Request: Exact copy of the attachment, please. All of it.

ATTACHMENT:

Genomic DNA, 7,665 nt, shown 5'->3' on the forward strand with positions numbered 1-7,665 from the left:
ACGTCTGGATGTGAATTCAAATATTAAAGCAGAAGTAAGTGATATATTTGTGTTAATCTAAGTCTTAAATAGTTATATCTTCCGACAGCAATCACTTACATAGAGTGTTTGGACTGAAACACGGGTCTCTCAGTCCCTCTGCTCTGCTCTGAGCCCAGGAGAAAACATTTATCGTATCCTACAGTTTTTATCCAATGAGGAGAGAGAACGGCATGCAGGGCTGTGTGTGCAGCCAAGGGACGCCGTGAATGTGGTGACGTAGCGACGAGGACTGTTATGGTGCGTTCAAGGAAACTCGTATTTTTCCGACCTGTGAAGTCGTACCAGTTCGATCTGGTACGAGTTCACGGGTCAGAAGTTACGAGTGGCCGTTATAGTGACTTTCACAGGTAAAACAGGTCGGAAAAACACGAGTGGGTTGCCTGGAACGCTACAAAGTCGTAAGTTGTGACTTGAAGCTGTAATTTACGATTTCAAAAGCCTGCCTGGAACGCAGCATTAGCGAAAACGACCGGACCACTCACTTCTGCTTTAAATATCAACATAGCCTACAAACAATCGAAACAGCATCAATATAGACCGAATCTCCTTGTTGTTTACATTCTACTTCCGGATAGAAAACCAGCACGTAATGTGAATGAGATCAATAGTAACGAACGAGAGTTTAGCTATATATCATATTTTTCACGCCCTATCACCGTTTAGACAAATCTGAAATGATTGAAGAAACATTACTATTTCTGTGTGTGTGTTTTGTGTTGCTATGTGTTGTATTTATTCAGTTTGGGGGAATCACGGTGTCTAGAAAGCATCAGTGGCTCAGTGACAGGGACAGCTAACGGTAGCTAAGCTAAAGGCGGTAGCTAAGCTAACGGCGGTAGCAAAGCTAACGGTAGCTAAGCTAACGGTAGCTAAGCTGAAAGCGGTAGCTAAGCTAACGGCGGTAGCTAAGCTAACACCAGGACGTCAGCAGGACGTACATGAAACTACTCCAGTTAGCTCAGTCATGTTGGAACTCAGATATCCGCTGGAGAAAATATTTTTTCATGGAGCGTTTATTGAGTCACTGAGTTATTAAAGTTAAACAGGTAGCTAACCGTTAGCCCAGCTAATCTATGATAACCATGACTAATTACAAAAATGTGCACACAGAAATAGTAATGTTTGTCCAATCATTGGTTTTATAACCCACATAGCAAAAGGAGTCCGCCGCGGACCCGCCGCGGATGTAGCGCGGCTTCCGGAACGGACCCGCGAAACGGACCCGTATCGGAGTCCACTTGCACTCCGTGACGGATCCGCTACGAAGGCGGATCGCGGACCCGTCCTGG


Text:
Genomic DNA, 7,665 nt, shown 5'->3' on the forward strand with positions numbered 1-7,665 from the left:
ACGTCTGGATGTGAATTCAAATATTAAAGCAGAAGTAAGTGATATATTTGTGTTAATCTAAGTCTTAAATAGTTATATCTTCCGACAGCAATCACTTACATAGAGTGTTTGGACTGAAACACGGGTCTCTCAGTCCCTCTGCTCTGCTCTGAGCCCAGGAGAAAACATTTATCGTATCCTACAGTTTTTATCCAATGAGGAGAGAGAACGGCATGCAGGGCTGTGTGTGCAGCCAAGGGACGCCGTGAATGTGGTGACGTAGCGACGAGGACTGTTATGGTGCGTTCAAGGAAACTCGTATTTTTCCGACCTGTGAAGTCGTACCAGTTCGATCTGGTACGAGTTCACGGGTCAGAAGTTACGAGTGGCCGTTATAGTGACTTTCACAGGTAAAACAGGTCGGAAAAACACGAGTGGGTTGCCTGGAACGCTACAAAGTCGTAAGTTGTGACTTGAAGCTGTAATTTACGATTTCAAAAGCCTGCCTGGAACGCAGCATTAGCGAAAACGACCGGACCACTCACTTCTGCTTTAAATATCAACATAGCCTACAAACAATCGAAACAGCATCAATATAGACCGAATCTCCTTGTTGTTTACATTCTACTTCCGGATAGAAAACCAGCACGTAATGTGAATGAGATCAATAGTAACGAACGAGAGTTTAGCTATATATCATATTTTTCACGCCCTATCACCGTTTAGACAAATCTGAAATGATTGAAGAAACATTACTATTTCTGTGTGTGTGTTTTGTGTTGCTATGTGTTGTATTTATTCAGTTTGGGGGAATCACGGTGTCTAGAAAGCATCAGTGGCTCAGTGACAGGGACAGCTAACGGTAGCTAAGCTAAAGGCGGTAGCTAAGCTAACGGCGGTAGCAAAGCTAACGGTAGCTAAGCTAACGGTAGCTAAGCTGAAAGCGGTAGCTAAGCTAACGGCGGTAGCTAAGCTAACACCAGGACGTCAGCAGGACGTACATGAAACTACTCCAGTTAGCTCAGTCATGTTGGAACTCAGATATCCGCTGGAGAAAATATTTTTTCATGGAGCGTTTATTGAGTCACTGAGTTATTAAAGTTAAACAGGTAGCTAACCGTTAGCCCAGCTAATCTATGATAACCATGACTAATTACAAAAATGTGCACACAGAAATAGTAATGTTTGTCCAATCATTGGTTTTATAACCCACATAGCAAAAGGAGTCCGCCGCGGACCCGCCGCGGATGTAGCGCGGCTTCCGGAACGGACCCGCGAAACGGACCCGTATCGGAGTCCACTTGCACTCCGTGACGGATCCGCTACGAAGGCGGATCGCGGACCCGTCCTGG